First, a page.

UN General Assembly: Would Cremation Help Stop the Spread of Ebola?

September 24, 2014
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Q.

As a survivor of viral hemorrhagic fever myself, I would like to know why no one seems to consider the future outbreaks that will be caused by the policy of burial rather than cremation? I know cremation is not traditional, but burial virtually ensures future outbreaks.
– Asked by Zxy Atiywariii

A

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Burial, especially in a body bag or coffin, is just as effective at ending transmission as cremation. The danger with Ebola is in handling the corpse of a person who died recently. Once it is buried, the danger is largely over, unless someone digs it up quickly. The virus attacks living cells and does not go on reproducing indefinitely. It has never been shown to get into drinking water.

Once a body is buried, bacteria, which are able to digest dead flesh, quickly overwhelm the corpse and cause it to rot. It is a common myth that dead bodies from floods or tsunamis are dangerous. They are disgusting, and you wouldn’t want to rub bacteria from a rotting corpse in an open cut, but the odors they give off are not infectious — just stinky.

It is extremely difficult to get people to change their burial practices, which are rooted in tradition and religion. In various African countries for which statistics were compiled by the Cremation Society of Great Britain, only 3 to 7 percent of the dead are cremated. In much of Africa, traditional beliefs include burial. In colonial times, the chief missionary religions were Islam, Catholicism and Protestantism, all of which opposed cremation for centuries in the belief that bodies should be as intact as possible for the afterlife.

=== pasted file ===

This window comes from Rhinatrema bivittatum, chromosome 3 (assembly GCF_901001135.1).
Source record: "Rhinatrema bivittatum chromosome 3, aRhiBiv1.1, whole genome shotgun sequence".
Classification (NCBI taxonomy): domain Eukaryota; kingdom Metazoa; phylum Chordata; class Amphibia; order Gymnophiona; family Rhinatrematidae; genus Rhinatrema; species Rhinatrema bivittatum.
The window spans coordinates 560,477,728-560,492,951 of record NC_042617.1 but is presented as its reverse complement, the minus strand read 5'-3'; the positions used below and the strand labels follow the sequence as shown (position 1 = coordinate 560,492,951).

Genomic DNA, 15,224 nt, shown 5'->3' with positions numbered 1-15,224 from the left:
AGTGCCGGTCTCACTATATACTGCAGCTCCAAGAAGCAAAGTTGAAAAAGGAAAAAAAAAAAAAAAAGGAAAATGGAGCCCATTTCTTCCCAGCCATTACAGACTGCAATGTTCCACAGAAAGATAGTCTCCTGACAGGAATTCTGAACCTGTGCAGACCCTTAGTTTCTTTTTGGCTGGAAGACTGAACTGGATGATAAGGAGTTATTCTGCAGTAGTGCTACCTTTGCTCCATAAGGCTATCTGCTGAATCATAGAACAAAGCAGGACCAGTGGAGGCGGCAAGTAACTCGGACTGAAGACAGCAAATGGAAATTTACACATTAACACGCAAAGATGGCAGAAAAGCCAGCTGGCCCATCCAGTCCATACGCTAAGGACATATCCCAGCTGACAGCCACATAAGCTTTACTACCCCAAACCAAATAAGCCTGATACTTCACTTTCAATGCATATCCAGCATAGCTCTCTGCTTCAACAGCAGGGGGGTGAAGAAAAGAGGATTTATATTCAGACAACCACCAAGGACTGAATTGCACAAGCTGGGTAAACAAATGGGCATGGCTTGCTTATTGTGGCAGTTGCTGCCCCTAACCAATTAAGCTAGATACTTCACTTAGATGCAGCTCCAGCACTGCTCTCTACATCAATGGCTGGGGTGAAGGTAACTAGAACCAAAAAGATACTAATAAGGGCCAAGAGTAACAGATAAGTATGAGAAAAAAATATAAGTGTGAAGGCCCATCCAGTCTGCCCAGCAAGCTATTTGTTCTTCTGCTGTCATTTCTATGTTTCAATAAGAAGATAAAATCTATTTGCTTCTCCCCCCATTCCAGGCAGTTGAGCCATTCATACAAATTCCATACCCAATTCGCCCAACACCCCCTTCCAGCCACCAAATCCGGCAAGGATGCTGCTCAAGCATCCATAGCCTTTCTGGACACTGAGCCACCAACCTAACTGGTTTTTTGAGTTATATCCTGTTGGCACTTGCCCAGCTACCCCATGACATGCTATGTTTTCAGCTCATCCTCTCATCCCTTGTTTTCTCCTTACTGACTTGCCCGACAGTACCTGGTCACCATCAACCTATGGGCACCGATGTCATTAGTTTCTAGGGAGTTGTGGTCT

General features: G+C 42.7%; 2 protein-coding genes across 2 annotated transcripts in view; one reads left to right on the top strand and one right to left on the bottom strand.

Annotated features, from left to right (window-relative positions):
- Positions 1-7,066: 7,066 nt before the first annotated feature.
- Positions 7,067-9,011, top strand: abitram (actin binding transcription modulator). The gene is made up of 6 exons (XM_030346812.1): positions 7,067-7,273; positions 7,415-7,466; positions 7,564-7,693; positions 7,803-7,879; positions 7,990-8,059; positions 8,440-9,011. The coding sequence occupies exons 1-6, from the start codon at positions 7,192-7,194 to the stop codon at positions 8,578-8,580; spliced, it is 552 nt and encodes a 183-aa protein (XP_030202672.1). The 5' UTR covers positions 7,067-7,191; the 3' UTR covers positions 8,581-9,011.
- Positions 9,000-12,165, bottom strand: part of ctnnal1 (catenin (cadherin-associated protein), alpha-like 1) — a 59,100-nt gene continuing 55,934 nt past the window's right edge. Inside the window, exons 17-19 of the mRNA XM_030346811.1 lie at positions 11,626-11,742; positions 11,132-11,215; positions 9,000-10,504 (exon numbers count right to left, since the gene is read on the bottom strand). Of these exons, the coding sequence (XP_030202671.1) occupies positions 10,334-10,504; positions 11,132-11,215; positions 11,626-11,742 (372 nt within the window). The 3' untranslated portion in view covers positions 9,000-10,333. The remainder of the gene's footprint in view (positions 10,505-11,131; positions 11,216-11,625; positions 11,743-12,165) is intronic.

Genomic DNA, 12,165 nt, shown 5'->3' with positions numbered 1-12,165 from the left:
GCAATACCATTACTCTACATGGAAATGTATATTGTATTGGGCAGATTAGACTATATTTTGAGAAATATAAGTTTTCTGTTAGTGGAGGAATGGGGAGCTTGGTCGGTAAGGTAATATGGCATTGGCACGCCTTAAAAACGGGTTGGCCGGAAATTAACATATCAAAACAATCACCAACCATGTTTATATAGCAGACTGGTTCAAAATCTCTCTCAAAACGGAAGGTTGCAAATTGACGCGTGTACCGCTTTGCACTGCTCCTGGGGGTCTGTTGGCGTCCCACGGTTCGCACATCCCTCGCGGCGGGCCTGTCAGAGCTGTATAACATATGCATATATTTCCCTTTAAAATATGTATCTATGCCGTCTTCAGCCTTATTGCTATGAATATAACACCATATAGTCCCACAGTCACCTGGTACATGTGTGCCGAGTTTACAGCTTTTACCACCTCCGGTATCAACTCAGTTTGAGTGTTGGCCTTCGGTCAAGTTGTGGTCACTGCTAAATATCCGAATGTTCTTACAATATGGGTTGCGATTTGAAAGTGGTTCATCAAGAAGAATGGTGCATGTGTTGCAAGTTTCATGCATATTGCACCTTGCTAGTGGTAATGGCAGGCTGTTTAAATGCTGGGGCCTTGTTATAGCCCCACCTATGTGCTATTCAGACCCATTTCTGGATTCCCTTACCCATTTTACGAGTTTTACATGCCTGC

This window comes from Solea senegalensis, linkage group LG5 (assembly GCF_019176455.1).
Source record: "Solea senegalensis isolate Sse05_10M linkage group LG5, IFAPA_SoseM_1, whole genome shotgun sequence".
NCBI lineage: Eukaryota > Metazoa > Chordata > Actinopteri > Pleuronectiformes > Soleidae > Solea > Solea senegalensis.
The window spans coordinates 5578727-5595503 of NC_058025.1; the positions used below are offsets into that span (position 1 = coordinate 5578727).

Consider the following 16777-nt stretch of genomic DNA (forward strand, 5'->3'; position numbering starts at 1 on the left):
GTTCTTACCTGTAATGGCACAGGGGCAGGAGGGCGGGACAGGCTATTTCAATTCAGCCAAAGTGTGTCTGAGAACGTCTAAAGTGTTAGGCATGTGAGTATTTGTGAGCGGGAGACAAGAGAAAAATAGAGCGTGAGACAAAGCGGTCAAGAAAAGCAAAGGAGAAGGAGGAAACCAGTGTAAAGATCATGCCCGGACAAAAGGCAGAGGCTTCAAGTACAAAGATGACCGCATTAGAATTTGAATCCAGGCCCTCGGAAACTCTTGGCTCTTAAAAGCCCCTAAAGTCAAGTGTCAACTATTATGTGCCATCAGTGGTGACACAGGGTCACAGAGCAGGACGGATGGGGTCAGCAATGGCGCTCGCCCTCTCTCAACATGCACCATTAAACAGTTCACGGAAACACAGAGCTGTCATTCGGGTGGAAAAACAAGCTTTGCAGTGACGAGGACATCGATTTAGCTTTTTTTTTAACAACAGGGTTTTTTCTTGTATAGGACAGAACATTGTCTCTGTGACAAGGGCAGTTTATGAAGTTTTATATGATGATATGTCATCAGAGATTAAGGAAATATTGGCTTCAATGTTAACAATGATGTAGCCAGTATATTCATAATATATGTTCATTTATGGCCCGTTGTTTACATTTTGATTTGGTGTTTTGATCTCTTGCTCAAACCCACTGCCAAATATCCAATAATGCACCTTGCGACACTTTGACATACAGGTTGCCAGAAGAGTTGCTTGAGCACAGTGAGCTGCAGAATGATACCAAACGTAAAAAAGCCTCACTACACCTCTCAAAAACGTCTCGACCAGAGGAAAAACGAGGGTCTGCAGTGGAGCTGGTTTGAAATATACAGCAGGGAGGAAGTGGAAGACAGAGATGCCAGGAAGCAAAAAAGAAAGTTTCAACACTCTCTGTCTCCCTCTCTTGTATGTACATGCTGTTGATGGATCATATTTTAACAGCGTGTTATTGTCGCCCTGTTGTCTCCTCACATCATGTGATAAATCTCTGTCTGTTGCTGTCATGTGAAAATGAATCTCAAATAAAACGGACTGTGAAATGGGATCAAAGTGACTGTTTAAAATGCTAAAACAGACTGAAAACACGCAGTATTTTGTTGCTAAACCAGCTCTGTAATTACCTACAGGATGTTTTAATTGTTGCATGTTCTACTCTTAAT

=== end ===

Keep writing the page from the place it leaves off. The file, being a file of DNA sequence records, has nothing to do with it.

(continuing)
In Asia, cremation is very common. It is the norm for Buddhists, Hindus, Jains, Shintoists and Sikhs. In Japan, more than 99 percent of bodies are cremated, and rates are over 80 percent in India, Singapore, South Korea, Taiwan and elsewhere. In China, almost 50 percent are cremated.

In the United States, customs have changed. The cremation rate was about 4 percent in 1960; it is now about 40 percent, according to the Cremation Association of North America.

[H/T:  NY Times]

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